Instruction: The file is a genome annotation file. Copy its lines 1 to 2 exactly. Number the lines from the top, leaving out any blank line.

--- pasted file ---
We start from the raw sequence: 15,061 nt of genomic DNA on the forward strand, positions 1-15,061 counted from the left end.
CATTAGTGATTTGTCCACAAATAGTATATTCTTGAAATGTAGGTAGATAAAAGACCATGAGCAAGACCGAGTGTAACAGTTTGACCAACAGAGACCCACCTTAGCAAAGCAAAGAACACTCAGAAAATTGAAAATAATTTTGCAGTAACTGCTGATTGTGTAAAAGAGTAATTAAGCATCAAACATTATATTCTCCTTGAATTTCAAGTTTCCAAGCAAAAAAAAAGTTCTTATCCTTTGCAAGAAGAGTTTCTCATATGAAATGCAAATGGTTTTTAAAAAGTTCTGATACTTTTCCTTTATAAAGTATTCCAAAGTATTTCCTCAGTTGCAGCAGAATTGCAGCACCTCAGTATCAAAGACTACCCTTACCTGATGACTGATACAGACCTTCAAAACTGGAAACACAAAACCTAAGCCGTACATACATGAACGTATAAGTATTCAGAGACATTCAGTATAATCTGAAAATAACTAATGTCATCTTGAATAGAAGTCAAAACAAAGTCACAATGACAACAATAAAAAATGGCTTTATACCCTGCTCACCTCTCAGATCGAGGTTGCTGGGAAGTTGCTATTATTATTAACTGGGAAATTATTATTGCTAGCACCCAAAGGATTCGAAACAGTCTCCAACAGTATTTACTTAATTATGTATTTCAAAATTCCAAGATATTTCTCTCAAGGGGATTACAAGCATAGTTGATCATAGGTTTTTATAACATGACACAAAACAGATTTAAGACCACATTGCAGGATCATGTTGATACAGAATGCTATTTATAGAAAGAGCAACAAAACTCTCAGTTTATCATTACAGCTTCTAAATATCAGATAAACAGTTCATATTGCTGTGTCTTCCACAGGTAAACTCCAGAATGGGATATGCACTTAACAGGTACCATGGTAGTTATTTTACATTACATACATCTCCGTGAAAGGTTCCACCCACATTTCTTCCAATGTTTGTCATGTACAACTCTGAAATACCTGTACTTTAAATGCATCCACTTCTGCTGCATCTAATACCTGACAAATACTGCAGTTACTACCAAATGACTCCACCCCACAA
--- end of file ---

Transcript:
We start from the raw sequence: 15,061 nt of genomic DNA on the forward strand, positions 1-15,061 counted from the left end.
CATTAGTGATTTGTCCACAAATAGTATATTCTTGAAATGTAGGTAGATAAAAGACCATGAGCAAGACCGAGTGTAACAGTTTGACCAACAGAGACCCACCTTAGCAAAGCAAAGAACACTCAGAAAATTGAAAATAATTTTGCAGTAACTGCTGATTGTGTAAAAGAGTAATTAAGCATCAAACATTATATTCTCCTTGAATTTCAAGTTTCCAAGCAAAAAAAAAGTTCTTATCCTTTGCAAGAAGAGTTTCTCATATGAAATGCAAATGGTTTTTAAAAAGTTCTGATACTTTTCCTTTATAAAGTATTCCAAAGTATTTCCTCAGTTGCAGCAGAATTGCAGCACCTCAGTATCAAAGACTACCCTTACCTGATGACTGATACAGACCTTCAAAACTGGAAACACAAAACCTAAGCCGTACATACATGAACGTATAAGTATTCAGAGACATTCAGTATAATCTGAAAATAACTAATGTCATCTTGAATAGAAGTCAAAACAAAGTCACAATGACAACAATAAAAAATGGCTTTATACCCTGCTCACCTCTCAGATCGAGGTTGCTGGGAAGTTGCTATTATTATTAACTGGGAAATTATTATTGCTAGCACCCAAAGGATTCGAAACAGTCTCCAACAGTATTTACTTAATTATGTATTTCAAAATTCCAAGATATTTCTCTCAAGGGGATTACAAGCATAGTTGATCATAGGTTTTTATAACATGACACAAAACAGATTTAAGACCACATTGCAGGATCATGTTGATACAGAATGCTATTTATAGAAAGAGCAACAAAACTCTCAGTTTATCATTACAGCTTCTAAATATCAGATAAACAGTTCATATTGCTGTGTCTTCCACAGGTAAACTCCAGAATGGGATATGCACTTAACAGGTACCATGGTAGTTATTTTACATTACATACATCTCCGTGAAAGGTTCCACCCACATTTCTTCCAATGTTTGTCATGTACAACTCTGAAATACCTGTACTTTAAATGCATCCACTTCTGCTGCATCTAATACCTGACAAATACTGCAGTTACTACCAAATGACTCCACCCCACAA